Exercise in obese pregnant women: The role of social factors, lifestyle and pregnancy symptoms
Foxcroft, Katie, Rowlands, Ingrid, Byrne, Nuala, McIntyre, David, & Callaway, Leonie (2011) Exercise in obese pregnant women: The role of social factors, lifestyle and pregnancy symptoms. BMC Pregnancy and Childbirth, 11(4), pp. 1-7.
Physical activity may reduce the risk of adverse maternal outcomes, yet there are very few studies that have examined the correlates of exercise amongst obese women during pregnancy. We examined which relevant sociodemographic, obstetric, and health behaviour variables and pregnancy symptoms were associated with exercise in a small sample of obese pregnant women.
This was a secondary analysis using data from an exercise intervention for the prevention of gestational diabetes in obese pregnant women. Using the Pregnancy Physical Activity Questionnaire (PPAQ), 50 obese pregnant women were classified as "Exercisers" if they achieved ≥900 kcal/wk of exercise and "Non-Exercisers" if they did not meet this criterion. Analyses examined which relevant variables were associated with exercise status at 12, 20, 28 and 36 weeks gestation.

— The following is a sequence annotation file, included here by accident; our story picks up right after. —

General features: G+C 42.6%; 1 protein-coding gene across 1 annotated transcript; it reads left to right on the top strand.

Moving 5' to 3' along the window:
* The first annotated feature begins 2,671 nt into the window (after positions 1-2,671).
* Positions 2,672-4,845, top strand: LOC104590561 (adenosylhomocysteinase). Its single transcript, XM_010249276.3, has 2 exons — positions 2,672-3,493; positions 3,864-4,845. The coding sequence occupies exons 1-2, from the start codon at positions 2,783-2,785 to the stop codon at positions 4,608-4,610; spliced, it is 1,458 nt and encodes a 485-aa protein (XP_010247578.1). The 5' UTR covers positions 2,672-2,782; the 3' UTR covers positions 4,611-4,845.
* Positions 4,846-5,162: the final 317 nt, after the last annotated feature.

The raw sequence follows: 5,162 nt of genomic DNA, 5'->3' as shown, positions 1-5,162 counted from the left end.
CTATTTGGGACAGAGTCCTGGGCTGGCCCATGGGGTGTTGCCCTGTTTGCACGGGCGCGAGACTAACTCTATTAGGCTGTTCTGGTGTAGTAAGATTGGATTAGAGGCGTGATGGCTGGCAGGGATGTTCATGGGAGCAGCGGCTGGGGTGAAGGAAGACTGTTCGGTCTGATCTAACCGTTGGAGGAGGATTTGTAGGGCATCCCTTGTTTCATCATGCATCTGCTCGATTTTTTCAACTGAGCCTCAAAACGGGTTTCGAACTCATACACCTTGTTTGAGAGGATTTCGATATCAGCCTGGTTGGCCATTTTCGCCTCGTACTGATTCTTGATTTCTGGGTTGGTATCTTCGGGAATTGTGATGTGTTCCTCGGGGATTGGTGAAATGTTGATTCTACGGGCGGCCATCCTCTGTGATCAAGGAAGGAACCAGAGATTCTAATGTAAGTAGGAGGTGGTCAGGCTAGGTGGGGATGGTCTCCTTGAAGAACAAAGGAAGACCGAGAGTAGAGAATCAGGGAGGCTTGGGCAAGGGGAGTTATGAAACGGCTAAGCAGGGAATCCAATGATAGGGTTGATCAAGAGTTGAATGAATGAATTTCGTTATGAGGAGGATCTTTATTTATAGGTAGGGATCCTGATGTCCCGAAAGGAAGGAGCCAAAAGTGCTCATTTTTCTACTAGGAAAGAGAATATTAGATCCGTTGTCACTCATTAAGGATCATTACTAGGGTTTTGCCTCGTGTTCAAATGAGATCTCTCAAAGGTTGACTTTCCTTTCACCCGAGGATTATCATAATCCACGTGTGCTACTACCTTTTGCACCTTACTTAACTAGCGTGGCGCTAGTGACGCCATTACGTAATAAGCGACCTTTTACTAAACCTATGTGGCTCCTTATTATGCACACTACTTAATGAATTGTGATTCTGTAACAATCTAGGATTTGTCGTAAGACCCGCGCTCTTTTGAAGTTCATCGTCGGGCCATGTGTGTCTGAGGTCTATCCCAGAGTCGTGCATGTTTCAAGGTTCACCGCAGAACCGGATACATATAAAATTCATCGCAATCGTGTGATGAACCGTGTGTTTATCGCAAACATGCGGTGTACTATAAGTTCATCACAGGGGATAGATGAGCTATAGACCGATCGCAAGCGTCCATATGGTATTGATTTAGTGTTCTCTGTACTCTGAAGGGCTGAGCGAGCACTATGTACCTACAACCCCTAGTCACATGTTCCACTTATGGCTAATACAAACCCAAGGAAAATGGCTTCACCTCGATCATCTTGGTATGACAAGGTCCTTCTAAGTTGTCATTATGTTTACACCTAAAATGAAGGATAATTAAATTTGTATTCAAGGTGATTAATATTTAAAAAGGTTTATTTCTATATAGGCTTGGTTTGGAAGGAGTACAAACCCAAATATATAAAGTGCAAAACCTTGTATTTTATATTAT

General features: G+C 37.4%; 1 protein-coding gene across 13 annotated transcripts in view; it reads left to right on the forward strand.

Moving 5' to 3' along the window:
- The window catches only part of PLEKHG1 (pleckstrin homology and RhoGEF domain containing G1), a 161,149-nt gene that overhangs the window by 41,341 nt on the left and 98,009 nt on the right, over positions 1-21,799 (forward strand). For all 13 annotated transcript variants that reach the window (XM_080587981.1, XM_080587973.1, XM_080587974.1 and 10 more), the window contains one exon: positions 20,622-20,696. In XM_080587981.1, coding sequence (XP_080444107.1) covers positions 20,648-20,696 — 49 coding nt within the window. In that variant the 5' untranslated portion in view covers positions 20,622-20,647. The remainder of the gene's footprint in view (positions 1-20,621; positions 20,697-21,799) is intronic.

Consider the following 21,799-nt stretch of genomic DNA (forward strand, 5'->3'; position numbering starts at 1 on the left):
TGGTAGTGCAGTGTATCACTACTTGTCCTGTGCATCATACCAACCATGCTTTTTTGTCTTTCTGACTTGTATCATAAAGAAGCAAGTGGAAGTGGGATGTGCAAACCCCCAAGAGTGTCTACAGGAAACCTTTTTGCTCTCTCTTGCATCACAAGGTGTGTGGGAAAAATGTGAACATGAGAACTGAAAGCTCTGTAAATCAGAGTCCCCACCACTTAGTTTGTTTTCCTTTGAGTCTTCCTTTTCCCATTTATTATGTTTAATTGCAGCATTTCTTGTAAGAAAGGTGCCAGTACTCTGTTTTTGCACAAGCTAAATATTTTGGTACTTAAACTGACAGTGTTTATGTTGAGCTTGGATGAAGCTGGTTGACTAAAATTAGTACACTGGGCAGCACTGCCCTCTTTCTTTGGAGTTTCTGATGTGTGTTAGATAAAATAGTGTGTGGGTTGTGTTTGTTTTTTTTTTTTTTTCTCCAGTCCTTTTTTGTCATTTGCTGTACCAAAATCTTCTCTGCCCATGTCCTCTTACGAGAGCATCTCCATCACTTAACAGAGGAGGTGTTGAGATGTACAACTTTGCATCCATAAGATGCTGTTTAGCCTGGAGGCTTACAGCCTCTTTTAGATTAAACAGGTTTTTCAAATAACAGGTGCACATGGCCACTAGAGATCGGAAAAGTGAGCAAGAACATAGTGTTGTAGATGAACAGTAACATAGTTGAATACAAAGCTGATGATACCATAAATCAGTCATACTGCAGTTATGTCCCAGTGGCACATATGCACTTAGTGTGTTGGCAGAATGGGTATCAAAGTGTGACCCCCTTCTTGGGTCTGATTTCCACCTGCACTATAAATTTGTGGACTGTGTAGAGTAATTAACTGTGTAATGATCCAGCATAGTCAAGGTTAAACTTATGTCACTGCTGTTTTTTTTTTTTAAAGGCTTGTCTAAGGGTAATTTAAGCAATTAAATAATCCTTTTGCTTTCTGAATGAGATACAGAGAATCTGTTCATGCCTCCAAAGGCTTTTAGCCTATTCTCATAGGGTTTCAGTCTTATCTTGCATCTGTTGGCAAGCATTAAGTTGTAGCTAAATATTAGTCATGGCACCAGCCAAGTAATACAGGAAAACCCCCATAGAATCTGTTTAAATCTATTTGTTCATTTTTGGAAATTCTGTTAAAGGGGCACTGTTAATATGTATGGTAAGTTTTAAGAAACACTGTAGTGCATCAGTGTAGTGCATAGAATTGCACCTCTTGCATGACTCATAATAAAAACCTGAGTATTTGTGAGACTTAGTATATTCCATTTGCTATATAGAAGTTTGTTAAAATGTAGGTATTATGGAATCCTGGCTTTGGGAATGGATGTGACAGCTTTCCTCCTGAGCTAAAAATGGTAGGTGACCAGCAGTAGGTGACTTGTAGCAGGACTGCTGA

Obese pregnant women with a history of miscarriage; who had children living at home; who had a lower pre-pregnancy weight; reported no nausea and vomiting; and who had no lower back pain, were those women who were most likely to have exercised in early pregnancy. Exercise in late pregnancy was most common among tertiary educated women.
Offering greater support to women from disadvantaged backgrounds and closely monitoring women who report persistent nausea and vomiting or lower back pain in early pregnancy may be important. The findings may be particularly useful for other interventions aimed at reducing or controlling weight gain in obese pregnant women.
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|Item Type:||Journal Article|
|Keywords:||Exercise, Obese Pregnant Women, Social Factors, Lifestyle, Pregnancy Symptoms|
|Subjects:||Australian and New Zealand Standard Research Classification > MEDICAL AND HEALTH SCIENCES (110000) > PAEDIATRICS AND REPRODUCTIVE MEDICINE (111400)|
|Divisions:||Current > QUT Faculties and Divisions > Faculty of Health|
Current > Institutes > Institute of Health and Biomedical Innovation
|Deposited On:||19 Jul 2012 16:30|
|Last Modified:||18 Sep 2013 15:19|
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